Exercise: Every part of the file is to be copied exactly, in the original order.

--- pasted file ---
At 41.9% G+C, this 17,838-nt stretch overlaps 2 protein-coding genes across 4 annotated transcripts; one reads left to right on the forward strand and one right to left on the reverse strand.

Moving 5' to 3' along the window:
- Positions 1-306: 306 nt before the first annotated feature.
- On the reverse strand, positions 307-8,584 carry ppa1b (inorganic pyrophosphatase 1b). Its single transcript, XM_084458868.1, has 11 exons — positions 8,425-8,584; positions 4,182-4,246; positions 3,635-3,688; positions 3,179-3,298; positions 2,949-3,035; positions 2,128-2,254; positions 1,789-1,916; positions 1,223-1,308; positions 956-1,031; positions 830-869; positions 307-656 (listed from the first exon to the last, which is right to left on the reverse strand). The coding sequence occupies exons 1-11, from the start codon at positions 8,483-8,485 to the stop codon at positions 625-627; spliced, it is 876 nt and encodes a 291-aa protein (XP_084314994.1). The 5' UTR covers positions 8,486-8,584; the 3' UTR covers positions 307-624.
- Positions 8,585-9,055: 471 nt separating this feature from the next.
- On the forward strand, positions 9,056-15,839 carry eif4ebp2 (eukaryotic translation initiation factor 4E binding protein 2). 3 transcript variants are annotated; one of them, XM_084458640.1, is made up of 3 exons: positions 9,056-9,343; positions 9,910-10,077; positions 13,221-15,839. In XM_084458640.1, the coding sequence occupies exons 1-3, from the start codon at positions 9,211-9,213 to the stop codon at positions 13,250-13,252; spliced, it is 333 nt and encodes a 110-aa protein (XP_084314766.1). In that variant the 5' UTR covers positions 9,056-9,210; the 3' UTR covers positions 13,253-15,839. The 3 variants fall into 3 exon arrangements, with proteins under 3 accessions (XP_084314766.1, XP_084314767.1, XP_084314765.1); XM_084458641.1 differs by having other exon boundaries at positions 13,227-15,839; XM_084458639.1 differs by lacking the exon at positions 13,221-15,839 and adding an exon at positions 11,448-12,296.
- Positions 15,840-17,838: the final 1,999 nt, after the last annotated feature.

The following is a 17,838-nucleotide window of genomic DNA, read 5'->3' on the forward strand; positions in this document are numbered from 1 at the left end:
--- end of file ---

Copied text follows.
At 41.9% G+C, this 17,838-nt stretch overlaps 2 protein-coding genes across 4 annotated transcripts; one reads left to right on the forward strand and one right to left on the reverse strand.

Moving 5' to 3' along the window:
- Positions 1-306: 306 nt before the first annotated feature.
- On the reverse strand, positions 307-8,584 carry ppa1b (inorganic pyrophosphatase 1b). Its single transcript, XM_084458868.1, has 11 exons — positions 8,425-8,584; positions 4,182-4,246; positions 3,635-3,688; positions 3,179-3,298; positions 2,949-3,035; positions 2,128-2,254; positions 1,789-1,916; positions 1,223-1,308; positions 956-1,031; positions 830-869; positions 307-656 (listed from the first exon to the last, which is right to left on the reverse strand). The coding sequence occupies exons 1-11, from the start codon at positions 8,483-8,485 to the stop codon at positions 625-627; spliced, it is 876 nt and encodes a 291-aa protein (XP_084314994.1). The 5' UTR covers positions 8,486-8,584; the 3' UTR covers positions 307-624.
- Positions 8,585-9,055: 471 nt separating this feature from the next.
- On the forward strand, positions 9,056-15,839 carry eif4ebp2 (eukaryotic translation initiation factor 4E binding protein 2). 3 transcript variants are annotated; one of them, XM_084458640.1, is made up of 3 exons: positions 9,056-9,343; positions 9,910-10,077; positions 13,221-15,839. In XM_084458640.1, the coding sequence occupies exons 1-3, from the start codon at positions 9,211-9,213 to the stop codon at positions 13,250-13,252; spliced, it is 333 nt and encodes a 110-aa protein (XP_084314766.1). In that variant the 5' UTR covers positions 9,056-9,210; the 3' UTR covers positions 13,253-15,839. The 3 variants fall into 3 exon arrangements, with proteins under 3 accessions (XP_084314766.1, XP_084314767.1, XP_084314765.1); XM_084458641.1 differs by having other exon boundaries at positions 13,227-15,839; XM_084458639.1 differs by lacking the exon at positions 13,221-15,839 and adding an exon at positions 11,448-12,296.
- Positions 15,840-17,838: the final 1,999 nt, after the last annotated feature.

The following is a 17,838-nucleotide window of genomic DNA, read 5'->3' on the forward strand; positions in this document are numbered from 1 at the left end: